EDITOR’S NOTE: Rebecca Tiger, an assistant professor of sociology at Middlebury College, reflects on her recent book Judging Addicts: Drug Courts and Coercion in the Justice System (NYU Press, 2012), and hints at her next project.
It’s about the idea that addiction is both a badness and a sickness, and then what we do to people—namely, punish them— once we decide that addiction is this kind of hybrid disorder.
What do you think a bunch of alcohol and drug historians might find particularly interesting about your book?
History in my book is not a background; it’s an important analytic tool. I started this project with the idea that coerced drug treatment was on the rise, that it was this new phenomena, that it was historically unique, and that it deserved study because of that. And as I started to read the history I realized that this construction of addiction as a badness and a sickness and the state intervening to compel people to get sober is not new. The historical part is crucial to understanding present criminal justice practice. Criminal justice practice is informed by over 150 years of thinking about addiction that has crystallized into a condition that seems perfectly fine to call a disease– yet a judge should be overseeing treatment. The book might be of interest to historians because I’m looking at the institutional context in which these historical ideas are playing out now. I use history as a way to understand now; it was through history that I realized that what drug court people are saying is unique is actually not unique at all.
Now that the hard part is over, what is the thing YOU find most interesting about your book?
I study drug courts, which are courts where people are mandated to treatment instead of prison (although they are sometimes put in jail as a sort of treatment tool). Drug courts are not hugely interesting to me except as a way to think about addiction as a philosophical, theoretical, and somewhat slippery concept. So to me, the most interesting parts of the book are where I get to talk about addiction as a historically constructed idea. I do it via drug courts, but I could do it via a lot of other mechanisms. The part that I come back to in my own work now is taking addiction and putting a question mark after it— looking at what addiction means, and what it means that our society is so preoccupied with addiction.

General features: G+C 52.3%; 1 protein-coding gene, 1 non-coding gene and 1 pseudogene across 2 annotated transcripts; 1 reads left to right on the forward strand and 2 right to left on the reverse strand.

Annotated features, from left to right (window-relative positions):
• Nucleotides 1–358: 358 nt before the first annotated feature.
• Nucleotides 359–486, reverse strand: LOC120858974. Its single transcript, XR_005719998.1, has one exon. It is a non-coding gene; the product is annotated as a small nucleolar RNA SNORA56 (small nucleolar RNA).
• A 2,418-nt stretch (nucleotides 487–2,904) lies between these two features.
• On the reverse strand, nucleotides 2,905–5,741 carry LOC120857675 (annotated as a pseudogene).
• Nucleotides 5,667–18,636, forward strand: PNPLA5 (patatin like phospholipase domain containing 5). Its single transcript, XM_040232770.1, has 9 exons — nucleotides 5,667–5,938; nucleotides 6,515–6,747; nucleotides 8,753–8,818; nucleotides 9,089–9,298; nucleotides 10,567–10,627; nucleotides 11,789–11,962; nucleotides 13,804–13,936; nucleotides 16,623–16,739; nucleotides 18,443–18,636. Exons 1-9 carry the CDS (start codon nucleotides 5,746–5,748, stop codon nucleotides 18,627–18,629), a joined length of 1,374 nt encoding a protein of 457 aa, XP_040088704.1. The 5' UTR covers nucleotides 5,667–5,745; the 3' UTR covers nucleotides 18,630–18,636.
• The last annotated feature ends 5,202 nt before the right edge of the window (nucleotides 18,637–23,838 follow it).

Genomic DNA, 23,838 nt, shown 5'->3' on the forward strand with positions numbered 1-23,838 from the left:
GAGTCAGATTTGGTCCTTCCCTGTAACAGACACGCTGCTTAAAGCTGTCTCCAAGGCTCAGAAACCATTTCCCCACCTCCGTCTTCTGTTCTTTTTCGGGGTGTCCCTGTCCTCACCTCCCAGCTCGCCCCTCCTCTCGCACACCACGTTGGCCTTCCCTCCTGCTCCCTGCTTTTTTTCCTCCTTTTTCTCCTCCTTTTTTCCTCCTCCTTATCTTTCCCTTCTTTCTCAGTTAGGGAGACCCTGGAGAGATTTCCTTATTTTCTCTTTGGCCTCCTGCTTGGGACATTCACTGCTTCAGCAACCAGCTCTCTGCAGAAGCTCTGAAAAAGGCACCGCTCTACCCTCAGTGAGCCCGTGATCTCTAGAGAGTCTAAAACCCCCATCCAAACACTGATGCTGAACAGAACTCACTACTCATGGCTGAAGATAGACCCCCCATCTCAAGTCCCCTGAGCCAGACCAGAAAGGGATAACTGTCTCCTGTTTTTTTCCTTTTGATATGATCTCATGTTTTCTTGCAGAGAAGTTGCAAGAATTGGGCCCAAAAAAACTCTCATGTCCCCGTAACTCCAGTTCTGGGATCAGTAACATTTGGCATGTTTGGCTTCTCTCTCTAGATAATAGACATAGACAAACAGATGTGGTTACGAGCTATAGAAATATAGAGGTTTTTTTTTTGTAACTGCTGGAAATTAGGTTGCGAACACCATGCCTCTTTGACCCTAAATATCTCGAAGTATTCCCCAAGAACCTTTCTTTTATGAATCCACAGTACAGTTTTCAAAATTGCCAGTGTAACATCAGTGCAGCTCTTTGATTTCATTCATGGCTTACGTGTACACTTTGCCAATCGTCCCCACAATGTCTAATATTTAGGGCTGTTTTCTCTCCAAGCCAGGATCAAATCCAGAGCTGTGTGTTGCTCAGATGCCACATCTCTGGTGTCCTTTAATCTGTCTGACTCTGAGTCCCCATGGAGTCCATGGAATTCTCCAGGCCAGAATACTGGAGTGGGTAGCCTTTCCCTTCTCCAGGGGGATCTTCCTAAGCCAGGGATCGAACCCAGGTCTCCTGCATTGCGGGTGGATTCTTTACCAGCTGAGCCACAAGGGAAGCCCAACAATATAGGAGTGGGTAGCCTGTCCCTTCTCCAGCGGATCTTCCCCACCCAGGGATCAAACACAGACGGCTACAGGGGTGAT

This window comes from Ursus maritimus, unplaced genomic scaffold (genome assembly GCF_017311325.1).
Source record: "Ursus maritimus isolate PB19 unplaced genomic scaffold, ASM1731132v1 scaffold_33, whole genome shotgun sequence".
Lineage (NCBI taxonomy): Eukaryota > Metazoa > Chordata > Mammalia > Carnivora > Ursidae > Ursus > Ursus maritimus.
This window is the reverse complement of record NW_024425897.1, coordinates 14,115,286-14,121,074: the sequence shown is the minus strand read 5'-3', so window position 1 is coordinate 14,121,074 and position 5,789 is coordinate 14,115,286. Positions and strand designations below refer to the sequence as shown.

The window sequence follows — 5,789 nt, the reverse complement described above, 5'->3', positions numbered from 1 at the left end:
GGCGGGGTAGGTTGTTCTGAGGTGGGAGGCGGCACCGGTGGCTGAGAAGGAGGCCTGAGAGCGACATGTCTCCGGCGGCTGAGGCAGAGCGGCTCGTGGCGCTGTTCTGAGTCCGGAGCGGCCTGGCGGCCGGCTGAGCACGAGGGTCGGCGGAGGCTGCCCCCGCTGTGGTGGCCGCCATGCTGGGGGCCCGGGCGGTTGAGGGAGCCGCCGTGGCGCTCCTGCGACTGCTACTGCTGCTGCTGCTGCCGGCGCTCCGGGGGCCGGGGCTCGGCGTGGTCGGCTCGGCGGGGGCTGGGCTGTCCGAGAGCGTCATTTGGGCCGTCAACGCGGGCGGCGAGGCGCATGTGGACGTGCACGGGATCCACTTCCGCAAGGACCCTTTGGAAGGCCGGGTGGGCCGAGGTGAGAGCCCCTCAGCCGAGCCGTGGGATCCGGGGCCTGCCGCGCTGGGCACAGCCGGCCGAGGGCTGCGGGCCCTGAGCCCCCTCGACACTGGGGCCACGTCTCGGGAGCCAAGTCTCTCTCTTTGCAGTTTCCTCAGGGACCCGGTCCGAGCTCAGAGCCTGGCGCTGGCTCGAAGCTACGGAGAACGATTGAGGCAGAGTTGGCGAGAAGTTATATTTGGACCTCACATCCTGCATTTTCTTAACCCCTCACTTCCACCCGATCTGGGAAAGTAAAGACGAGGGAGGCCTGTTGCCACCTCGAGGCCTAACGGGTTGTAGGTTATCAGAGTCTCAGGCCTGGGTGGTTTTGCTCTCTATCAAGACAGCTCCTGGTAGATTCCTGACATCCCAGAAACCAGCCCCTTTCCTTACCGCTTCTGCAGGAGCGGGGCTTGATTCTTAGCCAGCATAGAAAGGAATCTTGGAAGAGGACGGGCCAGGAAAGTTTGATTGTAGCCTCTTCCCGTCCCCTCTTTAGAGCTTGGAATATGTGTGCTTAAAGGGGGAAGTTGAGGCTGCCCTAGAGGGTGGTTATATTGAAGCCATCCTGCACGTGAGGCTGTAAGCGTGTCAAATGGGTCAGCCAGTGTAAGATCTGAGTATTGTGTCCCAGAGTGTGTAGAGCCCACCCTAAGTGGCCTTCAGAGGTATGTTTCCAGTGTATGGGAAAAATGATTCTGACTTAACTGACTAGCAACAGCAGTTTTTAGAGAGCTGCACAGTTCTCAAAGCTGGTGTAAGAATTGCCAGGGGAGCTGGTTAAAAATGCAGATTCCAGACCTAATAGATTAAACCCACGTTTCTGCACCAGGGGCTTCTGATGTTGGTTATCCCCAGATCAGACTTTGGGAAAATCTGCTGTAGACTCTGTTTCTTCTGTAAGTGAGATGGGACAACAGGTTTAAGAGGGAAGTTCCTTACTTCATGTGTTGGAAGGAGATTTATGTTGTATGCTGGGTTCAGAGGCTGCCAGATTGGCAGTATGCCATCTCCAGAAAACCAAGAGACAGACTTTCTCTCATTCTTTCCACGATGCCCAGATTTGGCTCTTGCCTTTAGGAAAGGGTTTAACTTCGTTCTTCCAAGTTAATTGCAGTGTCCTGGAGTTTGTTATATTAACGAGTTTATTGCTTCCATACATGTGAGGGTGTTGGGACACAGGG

Every research project leaves some stones unturned. What stone are you most curious to see turned over soon?
My last research project was very focused on the institutional sites where addiction gets defined and reaffirmed. I was looking at the criminal justice system, which in the US is one of the important places where addiction gets made through practice. But I came to see that addiction is also constructed in popular and elite media in ways that sometimes pushes back against institutional pronouncements. My book really emphasized the institutional context and did not pay attention to the interactive way addiction gets constructed through media. My new project is looking at that. I came out of the last project with the awareness that I had overemphasized institutional pronouncements and didn’t pay enough attention to places where the idea of addiction gets negotiated interactively by audiences. My work now is looking at those places and connecting them to concept of celebrity. I’m paying attention to where discussions of celebrity addicts take place and to the kinds of negotiations with dominant ideas of addiction that are taking place interactively.
BONUS QUESTION: In an audio version of this book, who should provide the narration?